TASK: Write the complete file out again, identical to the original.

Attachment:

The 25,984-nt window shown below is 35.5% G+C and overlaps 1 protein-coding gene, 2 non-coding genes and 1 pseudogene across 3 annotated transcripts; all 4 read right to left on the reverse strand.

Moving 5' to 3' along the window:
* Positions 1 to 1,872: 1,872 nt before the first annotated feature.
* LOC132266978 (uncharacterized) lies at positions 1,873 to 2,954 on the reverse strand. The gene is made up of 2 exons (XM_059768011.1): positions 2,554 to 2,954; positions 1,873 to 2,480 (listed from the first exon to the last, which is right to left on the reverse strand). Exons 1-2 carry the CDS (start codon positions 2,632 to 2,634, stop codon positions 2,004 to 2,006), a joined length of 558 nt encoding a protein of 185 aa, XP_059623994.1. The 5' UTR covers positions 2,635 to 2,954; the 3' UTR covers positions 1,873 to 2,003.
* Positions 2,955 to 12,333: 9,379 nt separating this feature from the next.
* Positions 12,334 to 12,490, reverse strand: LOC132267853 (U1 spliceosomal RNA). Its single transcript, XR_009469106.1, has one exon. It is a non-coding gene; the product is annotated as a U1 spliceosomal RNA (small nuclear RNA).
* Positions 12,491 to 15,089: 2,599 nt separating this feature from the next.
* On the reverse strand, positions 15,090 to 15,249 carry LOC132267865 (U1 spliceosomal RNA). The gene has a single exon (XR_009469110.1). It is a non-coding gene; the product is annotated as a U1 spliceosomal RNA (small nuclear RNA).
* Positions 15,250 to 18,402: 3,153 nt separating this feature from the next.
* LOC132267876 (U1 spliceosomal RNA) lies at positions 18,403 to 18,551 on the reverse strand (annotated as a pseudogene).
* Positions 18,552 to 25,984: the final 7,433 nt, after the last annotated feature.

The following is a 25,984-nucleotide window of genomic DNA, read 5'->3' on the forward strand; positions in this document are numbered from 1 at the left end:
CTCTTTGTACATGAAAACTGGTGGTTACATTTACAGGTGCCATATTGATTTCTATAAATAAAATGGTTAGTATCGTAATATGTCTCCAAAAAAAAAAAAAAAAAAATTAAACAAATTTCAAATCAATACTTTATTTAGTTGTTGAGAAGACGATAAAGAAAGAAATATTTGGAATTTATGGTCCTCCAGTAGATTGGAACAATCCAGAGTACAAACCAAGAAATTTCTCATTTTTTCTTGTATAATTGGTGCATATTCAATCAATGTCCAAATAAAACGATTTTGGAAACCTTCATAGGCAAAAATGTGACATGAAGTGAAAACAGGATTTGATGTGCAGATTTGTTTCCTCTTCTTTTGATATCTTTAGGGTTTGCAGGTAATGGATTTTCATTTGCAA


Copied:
The 25,984-nt window shown below is 35.5% G+C and overlaps 1 protein-coding gene, 2 non-coding genes and 1 pseudogene across 3 annotated transcripts; all 4 read right to left on the reverse strand.

Moving 5' to 3' along the window:
* Positions 1 to 1,872: 1,872 nt before the first annotated feature.
* LOC132266978 (uncharacterized) lies at positions 1,873 to 2,954 on the reverse strand. The gene is made up of 2 exons (XM_059768011.1): positions 2,554 to 2,954; positions 1,873 to 2,480 (listed from the first exon to the last, which is right to left on the reverse strand). Exons 1-2 carry the CDS (start codon positions 2,632 to 2,634, stop codon positions 2,004 to 2,006), a joined length of 558 nt encoding a protein of 185 aa, XP_059623994.1. The 5' UTR covers positions 2,635 to 2,954; the 3' UTR covers positions 1,873 to 2,003.
* Positions 2,955 to 12,333: 9,379 nt separating this feature from the next.
* Positions 12,334 to 12,490, reverse strand: LOC132267853 (U1 spliceosomal RNA). Its single transcript, XR_009469106.1, has one exon. It is a non-coding gene; the product is annotated as a U1 spliceosomal RNA (small nuclear RNA).
* Positions 12,491 to 15,089: 2,599 nt separating this feature from the next.
* On the reverse strand, positions 15,090 to 15,249 carry LOC132267865 (U1 spliceosomal RNA). The gene has a single exon (XR_009469110.1). It is a non-coding gene; the product is annotated as a U1 spliceosomal RNA (small nuclear RNA).
* Positions 15,250 to 18,402: 3,153 nt separating this feature from the next.
* LOC132267876 (U1 spliceosomal RNA) lies at positions 18,403 to 18,551 on the reverse strand (annotated as a pseudogene).
* Positions 18,552 to 25,984: the final 7,433 nt, after the last annotated feature.

The following is a 25,984-nucleotide window of genomic DNA, read 5'->3' on the forward strand; positions in this document are numbered from 1 at the left end:
CTCTTTGTACATGAAAACTGGTGGTTACATTTACAGGTGCCATATTGATTTCTATAAATAAAATGGTTAGTATCGTAATATGTCTCCAAAAAAAAAAAAAAAAAAATTAAACAAATTTCAAATCAATACTTTATTTAGTTGTTGAGAAGACGATAAAGAAAGAAATATTTGGAATTTATGGTCCTCCAGTAGATTGGAACAATCCAGAGTACAAACCAAGAAATTTCTCATTTTTTCTTGTATAATTGGTGCATATTCAATCAATGTCCAAATAAAACGATTTTGGAAACCTTCATAGGCAAAAATGTGACATGAAGTGAAAACAGGATTTGATGTGCAGATTTGTTTCCTCTTCTTTTGATATCTTTAGGGTTTGCAGGTAATGGATTTTCATTTGCAA